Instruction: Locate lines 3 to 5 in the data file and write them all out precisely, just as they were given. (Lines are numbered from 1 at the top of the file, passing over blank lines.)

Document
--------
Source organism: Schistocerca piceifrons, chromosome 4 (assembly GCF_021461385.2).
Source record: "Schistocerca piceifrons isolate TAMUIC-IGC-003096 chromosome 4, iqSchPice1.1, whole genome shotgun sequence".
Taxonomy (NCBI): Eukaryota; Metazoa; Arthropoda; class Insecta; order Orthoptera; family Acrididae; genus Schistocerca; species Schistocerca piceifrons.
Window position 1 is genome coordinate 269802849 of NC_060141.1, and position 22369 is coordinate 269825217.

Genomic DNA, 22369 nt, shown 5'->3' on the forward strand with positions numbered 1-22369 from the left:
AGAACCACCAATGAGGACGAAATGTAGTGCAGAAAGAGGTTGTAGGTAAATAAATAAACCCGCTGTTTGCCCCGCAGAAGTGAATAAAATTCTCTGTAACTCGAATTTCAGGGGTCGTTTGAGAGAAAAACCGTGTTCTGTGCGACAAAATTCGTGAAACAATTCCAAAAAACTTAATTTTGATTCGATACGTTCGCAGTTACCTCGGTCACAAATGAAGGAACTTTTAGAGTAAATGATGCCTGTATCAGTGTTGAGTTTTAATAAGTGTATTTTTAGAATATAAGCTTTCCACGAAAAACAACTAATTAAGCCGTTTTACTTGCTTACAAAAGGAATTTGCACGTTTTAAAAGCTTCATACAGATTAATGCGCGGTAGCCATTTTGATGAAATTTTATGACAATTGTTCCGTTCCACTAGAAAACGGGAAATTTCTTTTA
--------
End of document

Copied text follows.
Taxonomy (NCBI): Eukaryota; Metazoa; Arthropoda; class Insecta; order Orthoptera; family Acrididae; genus Schistocerca; species Schistocerca piceifrons.
Window position 1 is genome coordinate 269802849 of NC_060141.1, and position 22369 is coordinate 269825217.

Genomic DNA, 22369 nt, shown 5'->3' on the forward strand with positions numbered 1-22369 from the left: